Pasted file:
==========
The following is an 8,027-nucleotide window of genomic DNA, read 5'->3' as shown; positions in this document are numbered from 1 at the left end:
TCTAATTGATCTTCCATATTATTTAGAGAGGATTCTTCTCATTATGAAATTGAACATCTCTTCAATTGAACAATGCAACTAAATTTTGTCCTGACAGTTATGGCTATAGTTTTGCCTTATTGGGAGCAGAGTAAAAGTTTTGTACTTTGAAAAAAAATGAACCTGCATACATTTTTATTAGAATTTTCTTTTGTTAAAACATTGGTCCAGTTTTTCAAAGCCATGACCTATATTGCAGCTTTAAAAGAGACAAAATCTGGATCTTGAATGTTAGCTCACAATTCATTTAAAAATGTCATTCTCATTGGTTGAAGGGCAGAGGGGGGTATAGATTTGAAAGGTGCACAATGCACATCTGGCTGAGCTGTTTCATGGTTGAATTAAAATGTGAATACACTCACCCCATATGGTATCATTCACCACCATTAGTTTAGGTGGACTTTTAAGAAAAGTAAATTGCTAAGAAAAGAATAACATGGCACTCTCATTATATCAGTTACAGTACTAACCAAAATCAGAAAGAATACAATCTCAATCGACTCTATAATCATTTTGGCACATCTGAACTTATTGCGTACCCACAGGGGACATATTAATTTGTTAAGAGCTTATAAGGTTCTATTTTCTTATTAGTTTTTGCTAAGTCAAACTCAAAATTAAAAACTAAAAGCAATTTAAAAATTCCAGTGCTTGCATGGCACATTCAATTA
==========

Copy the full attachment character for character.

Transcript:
The following is an 8,027-nucleotide window of genomic DNA, read 5'->3' as shown; positions in this document are numbered from 1 at the left end:
TCTAATTGATCTTCCATATTATTTAGAGAGGATTCTTCTCATTATGAAATTGAACATCTCTTCAATTGAACAATGCAACTAAATTTTGTCCTGACAGTTATGGCTATAGTTTTGCCTTATTGGGAGCAGAGTAAAAGTTTTGTACTTTGAAAAAAAATGAACCTGCATACATTTTTATTAGAATTTTCTTTTGTTAAAACATTGGTCCAGTTTTTCAAAGCCATGACCTATATTGCAGCTTTAAAAGAGACAAAATCTGGATCTTGAATGTTAGCTCACAATTCATTTAAAAATGTCATTCTCATTGGTTGAAGGGCAGAGGGGGGTATAGATTTGAAAGGTGCACAATGCACATCTGGCTGAGCTGTTTCATGGTTGAATTAAAATGTGAATACACTCACCCCATATGGTATCATTCACCACCATTAGTTTAGGTGGACTTTTAAGAAAAGTAAATTGCTAAGAAAAGAATAACATGGCACTCTCATTATATCAGTTACAGTACTAACCAAAATCAGAAAGAATACAATCTCAATCGACTCTATAATCATTTTGGCACATCTGAACTTATTGCGTACCCACAGGGGACATATTAATTTGTTAAGAGCTTATAAGGTTCTATTTTCTTATTAGTTTTTGCTAAGTCAAACTCAAAATTAAAAACTAAAAGCAATTTAAAAATTCCAGTGCTTGCATGGCACATTCAATTA